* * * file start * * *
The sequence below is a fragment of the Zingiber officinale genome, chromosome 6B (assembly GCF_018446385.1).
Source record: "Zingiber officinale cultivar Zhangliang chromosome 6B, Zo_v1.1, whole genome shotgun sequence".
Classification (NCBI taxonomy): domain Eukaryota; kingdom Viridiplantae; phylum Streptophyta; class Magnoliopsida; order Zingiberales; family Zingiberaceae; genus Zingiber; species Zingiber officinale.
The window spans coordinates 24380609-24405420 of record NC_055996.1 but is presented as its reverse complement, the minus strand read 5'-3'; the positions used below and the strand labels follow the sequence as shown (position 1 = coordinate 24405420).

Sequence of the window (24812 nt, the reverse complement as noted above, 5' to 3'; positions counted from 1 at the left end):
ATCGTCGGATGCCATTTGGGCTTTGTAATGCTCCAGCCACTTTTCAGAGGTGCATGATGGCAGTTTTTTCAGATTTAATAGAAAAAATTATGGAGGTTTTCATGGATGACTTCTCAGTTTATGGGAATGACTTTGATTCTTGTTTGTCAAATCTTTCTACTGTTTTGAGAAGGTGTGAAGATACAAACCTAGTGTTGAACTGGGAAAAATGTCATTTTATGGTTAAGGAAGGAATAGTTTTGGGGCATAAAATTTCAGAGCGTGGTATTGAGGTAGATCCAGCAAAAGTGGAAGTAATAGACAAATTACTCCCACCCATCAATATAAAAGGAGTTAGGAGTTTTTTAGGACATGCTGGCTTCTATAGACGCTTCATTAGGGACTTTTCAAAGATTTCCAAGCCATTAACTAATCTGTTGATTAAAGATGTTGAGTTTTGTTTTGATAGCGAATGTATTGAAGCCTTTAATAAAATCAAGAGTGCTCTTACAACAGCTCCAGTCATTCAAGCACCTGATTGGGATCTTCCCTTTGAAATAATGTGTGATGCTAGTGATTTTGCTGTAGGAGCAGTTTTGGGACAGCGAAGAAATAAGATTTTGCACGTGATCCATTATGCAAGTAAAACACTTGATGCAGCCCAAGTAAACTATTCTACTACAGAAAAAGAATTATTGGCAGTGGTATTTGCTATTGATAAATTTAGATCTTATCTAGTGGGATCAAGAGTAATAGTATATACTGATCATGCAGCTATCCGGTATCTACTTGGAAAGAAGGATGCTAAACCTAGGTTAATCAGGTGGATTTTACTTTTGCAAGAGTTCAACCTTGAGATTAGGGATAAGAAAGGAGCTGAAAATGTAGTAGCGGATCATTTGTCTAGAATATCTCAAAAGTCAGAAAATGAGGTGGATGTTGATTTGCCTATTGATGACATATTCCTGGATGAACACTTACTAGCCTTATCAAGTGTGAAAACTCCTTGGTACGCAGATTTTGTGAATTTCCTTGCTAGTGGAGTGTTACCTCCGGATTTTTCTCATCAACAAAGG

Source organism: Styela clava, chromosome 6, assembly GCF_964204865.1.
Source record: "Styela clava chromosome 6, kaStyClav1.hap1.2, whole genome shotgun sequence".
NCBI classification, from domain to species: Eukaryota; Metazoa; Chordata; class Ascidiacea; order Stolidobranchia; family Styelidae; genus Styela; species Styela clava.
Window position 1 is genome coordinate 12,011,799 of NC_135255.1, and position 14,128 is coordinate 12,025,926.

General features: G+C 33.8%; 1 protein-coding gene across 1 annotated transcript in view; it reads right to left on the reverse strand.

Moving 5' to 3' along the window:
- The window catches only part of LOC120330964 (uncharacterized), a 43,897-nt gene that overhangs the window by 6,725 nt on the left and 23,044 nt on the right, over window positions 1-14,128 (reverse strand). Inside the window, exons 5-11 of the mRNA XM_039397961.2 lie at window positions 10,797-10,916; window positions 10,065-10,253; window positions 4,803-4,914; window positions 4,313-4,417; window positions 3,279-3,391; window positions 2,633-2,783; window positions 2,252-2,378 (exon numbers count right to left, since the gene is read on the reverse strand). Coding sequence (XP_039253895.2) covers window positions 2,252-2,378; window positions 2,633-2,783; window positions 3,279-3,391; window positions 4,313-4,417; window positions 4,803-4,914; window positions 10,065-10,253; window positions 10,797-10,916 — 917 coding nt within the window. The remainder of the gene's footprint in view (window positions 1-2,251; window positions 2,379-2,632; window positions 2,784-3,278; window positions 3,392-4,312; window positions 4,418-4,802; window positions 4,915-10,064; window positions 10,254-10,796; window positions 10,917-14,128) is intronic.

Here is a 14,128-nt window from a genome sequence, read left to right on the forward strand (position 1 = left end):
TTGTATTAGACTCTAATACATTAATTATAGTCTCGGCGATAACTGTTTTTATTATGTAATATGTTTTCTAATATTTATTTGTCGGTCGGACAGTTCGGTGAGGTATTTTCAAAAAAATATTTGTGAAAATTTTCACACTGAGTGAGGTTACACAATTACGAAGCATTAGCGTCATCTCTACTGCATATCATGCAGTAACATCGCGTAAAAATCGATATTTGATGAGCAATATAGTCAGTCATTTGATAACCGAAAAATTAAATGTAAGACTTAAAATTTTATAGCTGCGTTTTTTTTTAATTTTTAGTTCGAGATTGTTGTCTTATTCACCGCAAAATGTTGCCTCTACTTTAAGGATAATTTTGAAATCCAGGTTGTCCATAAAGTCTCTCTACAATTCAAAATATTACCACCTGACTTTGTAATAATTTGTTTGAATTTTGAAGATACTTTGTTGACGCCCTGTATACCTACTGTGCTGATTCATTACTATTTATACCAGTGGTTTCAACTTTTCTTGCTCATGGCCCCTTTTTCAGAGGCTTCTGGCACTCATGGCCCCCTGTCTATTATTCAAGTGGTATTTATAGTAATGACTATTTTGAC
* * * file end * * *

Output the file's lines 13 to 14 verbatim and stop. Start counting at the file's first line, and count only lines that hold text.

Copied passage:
- The window catches only part of LOC120330964 (uncharacterized), a 43,897-nt gene that overhangs the window by 6,725 nt on the left and 23,044 nt on the right, over window positions 1-14,128 (reverse strand). Inside the window, exons 5-11 of the mRNA XM_039397961.2 lie at window positions 10,797-10,916; window positions 10,065-10,253; window positions 4,803-4,914; window positions 4,313-4,417; window positions 3,279-3,391; window positions 2,633-2,783; window positions 2,252-2,378 (exon numbers count right to left, since the gene is read on the reverse strand). Coding sequence (XP_039253895.2) covers window positions 2,252-2,378; window positions 2,633-2,783; window positions 3,279-3,391; window positions 4,313-4,417; window positions 4,803-4,914; window positions 10,065-10,253; window positions 10,797-10,916 — 917 coding nt within the window. The remainder of the gene's footprint in view (window positions 1-2,251; window positions 2,379-2,632; window positions 2,784-3,278; window positions 3,392-4,312; window positions 4,418-4,802; window positions 4,915-10,064; window positions 10,254-10,796; window positions 10,917-14,128) is intronic.

Here is a 14,128-nt window from a genome sequence, read left to right on the forward strand (position 1 = left end):